Kitchen Ink

The only thing local chefs love more than leaving their mark on our food scene is leaving a mark on themselves.

By Liz Crain May 19, 2009 Published in the February 2009 issue of Portland Monthly

For most chefs, cuts and burns are common—mere flesh wounds that come with their chosen trade. But the bodies of many Portland chefs also carry a more permanent decoration: tattoos. Even Anthony Bourdain, host of the Travel Channel’s No Reservations, noted the large number of inked arms wielding knives and whisks in Portland in a 2007 segment on the Pacific Northwest.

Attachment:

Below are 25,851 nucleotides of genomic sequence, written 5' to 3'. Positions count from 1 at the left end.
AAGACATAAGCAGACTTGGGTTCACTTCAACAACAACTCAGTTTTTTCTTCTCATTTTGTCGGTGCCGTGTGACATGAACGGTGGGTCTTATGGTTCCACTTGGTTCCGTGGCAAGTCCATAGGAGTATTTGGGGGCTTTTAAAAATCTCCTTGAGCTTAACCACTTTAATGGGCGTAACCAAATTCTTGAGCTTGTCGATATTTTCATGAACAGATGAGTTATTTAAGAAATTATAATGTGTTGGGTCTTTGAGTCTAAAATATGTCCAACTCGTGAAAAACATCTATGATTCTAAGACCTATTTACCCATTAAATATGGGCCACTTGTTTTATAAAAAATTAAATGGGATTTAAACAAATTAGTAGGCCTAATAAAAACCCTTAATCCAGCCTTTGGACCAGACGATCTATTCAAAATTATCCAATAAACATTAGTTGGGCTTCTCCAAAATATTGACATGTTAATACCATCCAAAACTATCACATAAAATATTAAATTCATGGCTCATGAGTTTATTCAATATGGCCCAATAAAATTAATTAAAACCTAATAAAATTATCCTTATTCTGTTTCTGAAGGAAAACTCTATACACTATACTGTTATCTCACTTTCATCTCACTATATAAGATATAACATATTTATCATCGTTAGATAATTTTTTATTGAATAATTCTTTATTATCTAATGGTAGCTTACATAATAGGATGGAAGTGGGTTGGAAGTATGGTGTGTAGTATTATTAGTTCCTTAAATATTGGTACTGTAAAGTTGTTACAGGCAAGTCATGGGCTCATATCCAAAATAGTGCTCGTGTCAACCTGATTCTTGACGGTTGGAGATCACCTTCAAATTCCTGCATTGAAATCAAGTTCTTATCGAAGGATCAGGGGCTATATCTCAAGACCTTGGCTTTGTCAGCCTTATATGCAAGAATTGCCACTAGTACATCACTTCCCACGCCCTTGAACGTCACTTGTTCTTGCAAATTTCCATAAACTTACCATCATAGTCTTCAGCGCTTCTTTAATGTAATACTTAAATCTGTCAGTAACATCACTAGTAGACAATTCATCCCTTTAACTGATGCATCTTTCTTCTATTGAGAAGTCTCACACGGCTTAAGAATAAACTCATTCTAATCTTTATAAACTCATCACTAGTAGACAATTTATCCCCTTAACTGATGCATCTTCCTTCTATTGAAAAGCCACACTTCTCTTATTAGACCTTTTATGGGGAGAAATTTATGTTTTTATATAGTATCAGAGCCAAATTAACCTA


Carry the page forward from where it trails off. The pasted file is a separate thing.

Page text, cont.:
Of course, in a town increasingly known for cutting-edge cuisine, perhaps it’s not surprising that the folks behind our food are a little edgy themselves. “Our craft is really artistic,” says John Gorham, Toro Bravo’s chef-owner. “I think a lot of chefs really appreciate art. And a tattoo is this raw art that you get to carry with you wherever you are.” In late November, seven local chefs (and one bartender) added to their skin art at a private and perfectly Portland gathering. Chefs paired off with tattoo artists from four different shops to add a food-inspired tattoo to their bodies; that night, tats still bandaged, each chef prepared a meal for his or her tattooist, inspired by their new ink.

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